The Alliance of Artists Communities Conference 2014 in Charleston, SC delivered on their promise to explore the ways in which we can advance today's artists and their role in developing healthy, vibrant, engaged communities. Our delegation from Pittsburgh joined 300 arts leaders, funders, policy-makers, board members, educators, artists, and others from across the globe for three days of performances, trainings, tours, and talks.
This was my first year attending the conference and as conferences go this one was very good. The people really made the experience. It could have been more diverse for sure but the mostly white group openly recognized this as something that needs work. We were fortunate to meet a lot of cool people doing work worth knowing about.
D.S., Christiane and I aren't exactly shy so we had no problem making friends and getting straight to some real conversations. All three of us have continued to stay connected with new colleagues around the country and all three of us talked about attending again next year if possible. I think the curating of the programs, panels, and events created a crowd-flow that allowed people to make those connections. If you've been to enough conferences you've probably had the experience of feeling rushed, distanced from the presenters, you're not where supposed to be, you've missed something, or like you're at a trade show with tons of vendors, screens, gadgets, and tech. The AAC Conference was none of that. It was one of the few conferences where I felt relaxed enough to actually exchange experiences and perspectives with the other attendees enough to get to know them.
The panel that D.S. Kinsel and I were on, Urban Engagement and the Relevance of Place, was co-presented by two women who are leaders in New Orleans' arts community: Gia Hamilton, Director of the Joan Mitchell Center; and Alysia Savoy, Program Manager of The DISTILLERY Artist Residency. We each represented cities that have experienced decline and rebirth. One city in reaction to natural disaster, and the other coming out of post economic chaos related to the collapse of the steel industry.
While New Orleans and Pittsburgh are clearly very different places both cities credit the arts, culture, and tourism as a big part of their revivals. Both are in the midst of redevelopment issues relating to creative placemaking/placekeeping, gentrification and displacement, and we find ourselves having similar discussions about what progress means, for whom, and what role we play in making sure the creative class is accounted for. The conversation opened up to the audience and started a healthy dialogue about artists and arts organizations, policy makers and elected officials, foundations, and developers all being responsible community members.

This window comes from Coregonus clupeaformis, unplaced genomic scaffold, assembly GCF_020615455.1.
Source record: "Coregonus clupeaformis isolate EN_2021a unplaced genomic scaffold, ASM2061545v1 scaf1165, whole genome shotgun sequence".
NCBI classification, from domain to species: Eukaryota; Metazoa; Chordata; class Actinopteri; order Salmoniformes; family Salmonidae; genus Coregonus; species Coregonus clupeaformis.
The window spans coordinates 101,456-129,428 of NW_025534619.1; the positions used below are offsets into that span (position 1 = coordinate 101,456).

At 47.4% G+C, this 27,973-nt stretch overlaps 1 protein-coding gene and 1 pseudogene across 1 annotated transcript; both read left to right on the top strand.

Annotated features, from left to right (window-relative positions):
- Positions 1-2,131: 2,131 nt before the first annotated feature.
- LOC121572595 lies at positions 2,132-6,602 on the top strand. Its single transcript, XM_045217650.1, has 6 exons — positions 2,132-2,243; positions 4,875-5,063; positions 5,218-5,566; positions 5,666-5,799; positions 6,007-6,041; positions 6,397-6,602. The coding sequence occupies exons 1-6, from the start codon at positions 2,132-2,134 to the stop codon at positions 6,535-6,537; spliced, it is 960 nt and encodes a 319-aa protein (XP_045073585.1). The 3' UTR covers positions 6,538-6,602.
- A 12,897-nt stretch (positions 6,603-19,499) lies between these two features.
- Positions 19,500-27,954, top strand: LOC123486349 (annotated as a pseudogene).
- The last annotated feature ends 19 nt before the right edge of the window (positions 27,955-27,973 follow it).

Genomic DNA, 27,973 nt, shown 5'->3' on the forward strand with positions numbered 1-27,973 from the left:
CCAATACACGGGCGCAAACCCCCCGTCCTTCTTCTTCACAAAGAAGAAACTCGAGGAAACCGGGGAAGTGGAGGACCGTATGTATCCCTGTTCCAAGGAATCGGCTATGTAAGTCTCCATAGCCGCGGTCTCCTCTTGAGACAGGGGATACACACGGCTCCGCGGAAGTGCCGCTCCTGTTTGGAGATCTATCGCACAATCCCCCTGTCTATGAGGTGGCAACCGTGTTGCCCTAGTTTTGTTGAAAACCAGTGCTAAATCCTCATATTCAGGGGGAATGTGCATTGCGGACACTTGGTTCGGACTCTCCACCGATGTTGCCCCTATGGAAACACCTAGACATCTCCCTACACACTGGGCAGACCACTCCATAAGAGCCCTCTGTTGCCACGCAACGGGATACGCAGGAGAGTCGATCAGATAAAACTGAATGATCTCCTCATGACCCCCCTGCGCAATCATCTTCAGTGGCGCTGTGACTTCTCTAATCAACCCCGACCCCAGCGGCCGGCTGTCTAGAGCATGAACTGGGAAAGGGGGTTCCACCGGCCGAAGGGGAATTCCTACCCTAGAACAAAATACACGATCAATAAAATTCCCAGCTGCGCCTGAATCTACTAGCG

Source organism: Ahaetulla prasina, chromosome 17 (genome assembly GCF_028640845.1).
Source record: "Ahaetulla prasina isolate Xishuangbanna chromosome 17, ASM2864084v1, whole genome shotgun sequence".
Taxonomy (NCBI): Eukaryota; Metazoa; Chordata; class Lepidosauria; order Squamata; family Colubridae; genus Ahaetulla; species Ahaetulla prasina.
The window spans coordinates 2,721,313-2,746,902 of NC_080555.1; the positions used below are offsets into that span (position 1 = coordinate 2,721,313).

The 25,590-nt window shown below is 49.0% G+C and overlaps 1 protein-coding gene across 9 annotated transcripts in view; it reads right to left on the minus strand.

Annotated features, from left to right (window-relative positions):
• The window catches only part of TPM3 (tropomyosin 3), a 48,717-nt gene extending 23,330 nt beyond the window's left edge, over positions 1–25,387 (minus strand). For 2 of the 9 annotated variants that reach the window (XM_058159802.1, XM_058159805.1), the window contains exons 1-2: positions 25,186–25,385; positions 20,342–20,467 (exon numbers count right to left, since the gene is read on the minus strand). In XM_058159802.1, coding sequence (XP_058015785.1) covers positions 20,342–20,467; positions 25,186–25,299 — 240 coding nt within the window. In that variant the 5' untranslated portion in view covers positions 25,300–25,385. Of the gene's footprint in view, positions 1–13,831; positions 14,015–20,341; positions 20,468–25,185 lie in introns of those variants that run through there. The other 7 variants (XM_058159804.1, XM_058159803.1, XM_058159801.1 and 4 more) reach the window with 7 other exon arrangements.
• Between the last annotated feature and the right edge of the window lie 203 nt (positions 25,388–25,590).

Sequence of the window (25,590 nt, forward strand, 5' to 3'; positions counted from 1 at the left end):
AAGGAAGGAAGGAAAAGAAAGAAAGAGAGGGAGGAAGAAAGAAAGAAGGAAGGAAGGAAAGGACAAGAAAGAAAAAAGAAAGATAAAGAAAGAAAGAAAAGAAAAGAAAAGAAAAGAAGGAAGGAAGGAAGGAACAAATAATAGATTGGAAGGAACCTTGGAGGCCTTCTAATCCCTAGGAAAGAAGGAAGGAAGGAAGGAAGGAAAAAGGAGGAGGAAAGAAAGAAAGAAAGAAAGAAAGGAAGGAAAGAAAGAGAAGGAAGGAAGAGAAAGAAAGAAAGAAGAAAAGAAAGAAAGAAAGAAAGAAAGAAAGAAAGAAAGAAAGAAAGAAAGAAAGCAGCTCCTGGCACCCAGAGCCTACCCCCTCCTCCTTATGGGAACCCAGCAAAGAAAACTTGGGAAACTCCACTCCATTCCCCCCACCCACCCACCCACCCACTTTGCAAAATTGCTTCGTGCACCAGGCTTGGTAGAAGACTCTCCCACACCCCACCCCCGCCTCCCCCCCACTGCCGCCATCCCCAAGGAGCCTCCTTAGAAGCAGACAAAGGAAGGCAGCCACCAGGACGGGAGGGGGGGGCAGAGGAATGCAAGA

The feedback we received was flattering to us as individuals and as Pittsburghers. We had a great team and did right by The Steel City. I would definitely do it again.
D.S. Kinsel, artist and co-proprietor of Boom Concepts
The conference was a chance to test our coolness levels and exchange strategies with arts professionals from across the world. It was amazing to see people's reactions to our Pittsburgh ways. Oftentimes we don't believe that our theories and practices are ahead of the pack because we live them ery'day. But the conference was an opportunity to rise above the everyday and take a view "from the balcony" of the awesome things that Pittsburgh’s art community is accomplishing. We made lasting connections with colleagues from across the country working in organizations and cities of all scale and style. The opportunity to spend time and share experiences with peers from places like AS220 in Providence, The MacDowell Colony in New York, The Headlands Center for the Arts in Northern California, to name a few, opened doors that we may not have even realized existed before.
Images: Microbus in Charleston; D.S. Kinsel and guest, talking over dinner during the Alliance of Artist Communities Conference, October 2014